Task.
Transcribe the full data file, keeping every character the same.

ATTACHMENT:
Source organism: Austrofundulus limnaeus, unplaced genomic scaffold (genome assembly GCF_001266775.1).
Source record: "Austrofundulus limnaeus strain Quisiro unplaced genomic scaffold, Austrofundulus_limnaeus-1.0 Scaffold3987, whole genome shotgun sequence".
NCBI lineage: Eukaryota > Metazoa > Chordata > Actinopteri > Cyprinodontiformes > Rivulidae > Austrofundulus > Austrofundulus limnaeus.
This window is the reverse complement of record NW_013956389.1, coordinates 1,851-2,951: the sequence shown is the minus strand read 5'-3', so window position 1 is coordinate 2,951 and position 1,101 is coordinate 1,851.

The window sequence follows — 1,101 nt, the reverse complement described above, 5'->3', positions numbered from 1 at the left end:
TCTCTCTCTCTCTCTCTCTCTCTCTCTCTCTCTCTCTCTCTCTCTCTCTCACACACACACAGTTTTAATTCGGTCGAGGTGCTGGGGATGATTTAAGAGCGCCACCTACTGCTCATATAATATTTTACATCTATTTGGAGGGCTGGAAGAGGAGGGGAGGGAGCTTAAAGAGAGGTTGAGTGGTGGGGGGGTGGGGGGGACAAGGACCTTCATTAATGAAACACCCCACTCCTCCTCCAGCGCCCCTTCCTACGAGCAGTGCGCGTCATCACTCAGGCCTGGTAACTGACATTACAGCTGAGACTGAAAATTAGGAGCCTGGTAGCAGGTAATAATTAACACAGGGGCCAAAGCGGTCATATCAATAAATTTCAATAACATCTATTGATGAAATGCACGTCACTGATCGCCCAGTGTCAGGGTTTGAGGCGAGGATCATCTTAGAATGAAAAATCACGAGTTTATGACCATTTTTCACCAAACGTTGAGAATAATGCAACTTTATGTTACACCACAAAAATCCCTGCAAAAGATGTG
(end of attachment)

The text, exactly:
Source organism: Austrofundulus limnaeus, unplaced genomic scaffold (genome assembly GCF_001266775.1).
Source record: "Austrofundulus limnaeus strain Quisiro unplaced genomic scaffold, Austrofundulus_limnaeus-1.0 Scaffold3987, whole genome shotgun sequence".
NCBI lineage: Eukaryota > Metazoa > Chordata > Actinopteri > Cyprinodontiformes > Rivulidae > Austrofundulus > Austrofundulus limnaeus.
This window is the reverse complement of record NW_013956389.1, coordinates 1,851-2,951: the sequence shown is the minus strand read 5'-3', so window position 1 is coordinate 2,951 and position 1,101 is coordinate 1,851.

The window sequence follows — 1,101 nt, the reverse complement described above, 5'->3', positions numbered from 1 at the left end:
TCTCTCTCTCTCTCTCTCTCTCTCTCTCTCTCTCTCTCTCTCTCTCTCTCACACACACACAGTTTTAATTCGGTCGAGGTGCTGGGGATGATTTAAGAGCGCCACCTACTGCTCATATAATATTTTACATCTATTTGGAGGGCTGGAAGAGGAGGGGAGGGAGCTTAAAGAGAGGTTGAGTGGTGGGGGGGTGGGGGGGACAAGGACCTTCATTAATGAAACACCCCACTCCTCCTCCAGCGCCCCTTCCTACGAGCAGTGCGCGTCATCACTCAGGCCTGGTAACTGACATTACAGCTGAGACTGAAAATTAGGAGCCTGGTAGCAGGTAATAATTAACACAGGGGCCAAAGCGGTCATATCAATAAATTTCAATAACATCTATTGATGAAATGCACGTCACTGATCGCCCAGTGTCAGGGTTTGAGGCGAGGATCATCTTAGAATGAAAAATCACGAGTTTATGACCATTTTTCACCAAACGTTGAGAATAATGCAACTTTATGTTACACCACAAAAATCCCTGCAAAAGATGTG